Whatever happened to the planning process?

I’ve been sitting today in a conference where planners were explaining how they managed applications relating to renewable energy.  One senior planner explained, repeating the point with emphasis, that it wasn’t possible to take account of the interests at stake or the question of ownership.  Another suggested that it was not feasible for the Scottish Government to look for any social advantage from planning decisions, and difficult even to require developers to compensate people who lose out in the process.  The best option communities could hope for was a chance to buy shares in development.

If they’re right, something rather strange has happened to the planning process in the last few years.  There was a time when the texts on planning – such as Eversley, The Planner in Society, or Pahl, Whose city? –  made great play of the role of the planner in allocating scarce resources.  There was little doubt that planning created value – granting permission can have a massive effect on the value of land – and people believed that where value was created by the community, there was a strong case for the community to realise some of that value, rather than gifting it all to developers.  No more, it seems.

11 more genes for Alzheimer’s? Hardly

The reports of another supposed breakthrough in genetic research are, like so many before it, rather exaggerated.  Last week,  a New Scientist editorial commented that neuroscience

” is plagued by false positives and other problems. … Scientists are under immense pressure to make discoveries, so negative findings often go unreported, experiments are rarely replicated and data is often “tortured until it confesses”. …  Genetics went through a similar “crisis” about a decade ago and has since matured into one of the most reliable sciences of all. “

Yesterday the newspapers were stuffed with reports from that most reliable and mature of sciences, concerning the discovery of 11 genes newly implicated in the causation of Alzheimers.  This is from the Independent:

The role of the immune system in defending the brain against Alzheimer’s disease has been revealed in a study identifying 11 new genes that could help to trigger the most common form of senile dementia.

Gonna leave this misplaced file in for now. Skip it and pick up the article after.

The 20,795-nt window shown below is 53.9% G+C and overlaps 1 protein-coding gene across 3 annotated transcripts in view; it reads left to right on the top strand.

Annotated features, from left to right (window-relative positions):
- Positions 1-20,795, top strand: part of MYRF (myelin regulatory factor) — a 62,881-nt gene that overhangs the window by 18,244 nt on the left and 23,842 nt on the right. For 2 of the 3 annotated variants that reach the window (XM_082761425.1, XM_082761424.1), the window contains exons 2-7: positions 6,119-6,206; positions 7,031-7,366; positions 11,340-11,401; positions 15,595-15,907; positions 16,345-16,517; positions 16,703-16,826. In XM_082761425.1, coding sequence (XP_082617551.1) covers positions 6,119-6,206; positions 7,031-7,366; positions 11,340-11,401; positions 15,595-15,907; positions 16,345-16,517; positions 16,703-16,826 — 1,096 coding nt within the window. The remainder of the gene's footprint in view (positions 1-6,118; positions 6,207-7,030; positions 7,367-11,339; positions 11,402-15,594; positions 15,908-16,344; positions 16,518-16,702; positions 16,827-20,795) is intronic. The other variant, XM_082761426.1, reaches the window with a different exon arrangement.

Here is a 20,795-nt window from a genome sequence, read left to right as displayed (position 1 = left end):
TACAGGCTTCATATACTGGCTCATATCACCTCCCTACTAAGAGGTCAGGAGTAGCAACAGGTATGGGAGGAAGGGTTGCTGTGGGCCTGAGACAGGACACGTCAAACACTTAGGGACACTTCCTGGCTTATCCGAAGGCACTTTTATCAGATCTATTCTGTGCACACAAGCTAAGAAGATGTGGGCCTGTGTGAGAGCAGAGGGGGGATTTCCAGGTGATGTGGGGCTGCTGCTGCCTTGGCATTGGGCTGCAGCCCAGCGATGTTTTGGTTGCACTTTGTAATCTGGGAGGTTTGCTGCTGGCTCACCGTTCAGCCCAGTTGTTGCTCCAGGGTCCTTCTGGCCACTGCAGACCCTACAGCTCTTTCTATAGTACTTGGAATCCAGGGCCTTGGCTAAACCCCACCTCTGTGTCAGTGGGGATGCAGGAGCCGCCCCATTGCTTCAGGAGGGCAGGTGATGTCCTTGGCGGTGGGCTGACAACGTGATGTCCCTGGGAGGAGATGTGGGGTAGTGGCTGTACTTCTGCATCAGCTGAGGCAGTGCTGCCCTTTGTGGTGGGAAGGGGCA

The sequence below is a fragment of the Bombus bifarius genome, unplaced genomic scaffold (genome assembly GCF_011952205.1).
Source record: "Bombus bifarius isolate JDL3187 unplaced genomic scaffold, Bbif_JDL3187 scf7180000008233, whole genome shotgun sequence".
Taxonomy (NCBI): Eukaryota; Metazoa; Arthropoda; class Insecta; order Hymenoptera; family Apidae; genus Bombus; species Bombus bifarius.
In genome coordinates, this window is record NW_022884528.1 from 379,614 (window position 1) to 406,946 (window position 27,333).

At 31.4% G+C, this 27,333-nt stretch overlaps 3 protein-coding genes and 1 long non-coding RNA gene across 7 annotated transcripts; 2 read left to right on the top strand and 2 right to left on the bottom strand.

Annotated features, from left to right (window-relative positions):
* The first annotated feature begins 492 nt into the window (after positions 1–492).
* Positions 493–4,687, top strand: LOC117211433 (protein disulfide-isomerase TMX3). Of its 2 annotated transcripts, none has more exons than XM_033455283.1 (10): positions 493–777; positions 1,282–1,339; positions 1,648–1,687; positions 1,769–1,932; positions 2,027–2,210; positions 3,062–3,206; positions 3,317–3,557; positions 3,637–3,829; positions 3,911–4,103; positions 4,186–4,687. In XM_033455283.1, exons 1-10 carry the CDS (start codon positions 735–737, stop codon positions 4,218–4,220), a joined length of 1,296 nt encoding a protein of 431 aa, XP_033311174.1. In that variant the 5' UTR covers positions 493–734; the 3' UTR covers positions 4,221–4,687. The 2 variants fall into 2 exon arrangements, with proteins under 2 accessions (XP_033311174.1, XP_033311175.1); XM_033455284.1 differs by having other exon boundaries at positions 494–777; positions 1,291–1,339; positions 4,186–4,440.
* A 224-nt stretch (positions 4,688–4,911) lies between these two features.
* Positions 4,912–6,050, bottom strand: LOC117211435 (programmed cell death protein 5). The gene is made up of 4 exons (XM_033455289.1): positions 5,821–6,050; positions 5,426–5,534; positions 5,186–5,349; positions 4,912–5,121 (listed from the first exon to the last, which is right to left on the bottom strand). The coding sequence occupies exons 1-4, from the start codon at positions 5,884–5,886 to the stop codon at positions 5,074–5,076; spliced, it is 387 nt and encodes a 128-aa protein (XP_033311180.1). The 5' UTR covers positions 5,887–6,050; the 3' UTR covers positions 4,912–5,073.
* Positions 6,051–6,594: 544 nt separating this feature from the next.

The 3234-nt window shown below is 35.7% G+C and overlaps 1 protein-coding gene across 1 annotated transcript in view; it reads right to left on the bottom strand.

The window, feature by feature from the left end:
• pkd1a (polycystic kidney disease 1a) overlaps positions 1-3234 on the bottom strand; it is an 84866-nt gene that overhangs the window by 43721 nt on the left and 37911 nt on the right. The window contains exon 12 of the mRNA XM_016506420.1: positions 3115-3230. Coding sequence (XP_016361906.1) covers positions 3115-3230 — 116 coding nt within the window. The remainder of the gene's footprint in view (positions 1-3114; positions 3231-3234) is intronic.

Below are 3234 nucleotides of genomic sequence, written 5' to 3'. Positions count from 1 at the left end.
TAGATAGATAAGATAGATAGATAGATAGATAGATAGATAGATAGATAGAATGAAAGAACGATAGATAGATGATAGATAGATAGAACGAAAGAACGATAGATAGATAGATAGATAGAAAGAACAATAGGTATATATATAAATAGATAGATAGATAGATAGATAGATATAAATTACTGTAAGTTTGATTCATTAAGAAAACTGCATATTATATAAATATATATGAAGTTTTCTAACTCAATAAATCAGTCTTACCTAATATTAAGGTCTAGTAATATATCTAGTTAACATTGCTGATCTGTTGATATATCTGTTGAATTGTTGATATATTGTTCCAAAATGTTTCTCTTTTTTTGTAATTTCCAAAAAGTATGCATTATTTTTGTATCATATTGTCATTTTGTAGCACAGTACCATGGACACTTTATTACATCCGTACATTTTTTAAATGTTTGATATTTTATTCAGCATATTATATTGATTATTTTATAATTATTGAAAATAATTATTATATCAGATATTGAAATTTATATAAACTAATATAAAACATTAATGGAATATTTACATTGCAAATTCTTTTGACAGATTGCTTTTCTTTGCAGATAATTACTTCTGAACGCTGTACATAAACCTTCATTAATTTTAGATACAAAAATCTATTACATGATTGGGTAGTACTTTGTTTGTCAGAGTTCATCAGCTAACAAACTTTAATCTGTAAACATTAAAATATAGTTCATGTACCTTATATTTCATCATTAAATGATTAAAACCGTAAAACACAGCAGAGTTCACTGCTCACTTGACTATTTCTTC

There’s more than enough there to be able to tell that the report is confused.  In the first place, Alzheimer’s disease is not a single disease entity; it’s a syndrome.  The term is used as a residual category for any form of dementia where there isn’t as yet a clear understanding of the process.   Over the years, the size of that residuum has gradually been reduced as various specific disease entities have been identified – Pick’s, Huntington’s, Parkinsonian dementia, Lewy body, CJD and so on.  The process of refinement still has a long way to go.  Second, there is no evidence that Alzheimer’s is genetically determined or ‘triggered’ by particular genes.  The study does not actually  claim to show that the immune system defends against Alzheimer’s.  All it does it to identify  a group of SNPs or snips (single nucleotide polymorphisms to their friends) associated with the immune system which show some association with the diagnosis of dementia.  That’s an interesting finding, because it suggests that it may be worthwhile to examine immune systems to see what connections emerge.  It’s not the same thing as showing that genes cause Alzheimer’s.

However, it’s not possible to exonerate the authors of the paper altogether of blame for the misrepresentation.  The title of the article, published in Nature Genetics, is:  “Meta-analysis of 74,046 individuals identifies 11 new susceptibility loci for Alzheimer’s disease”.  This does assume that the associations show ‘susceptibility loci’, and it emphasises that it’s a big study, which implies that it has greater authority as a result.   The conclusion suggests that what needs investigating is the potential association with the risk of Alzheimer’s.

There are three common errors here: the paper commits some of the cardinal sins of statistics.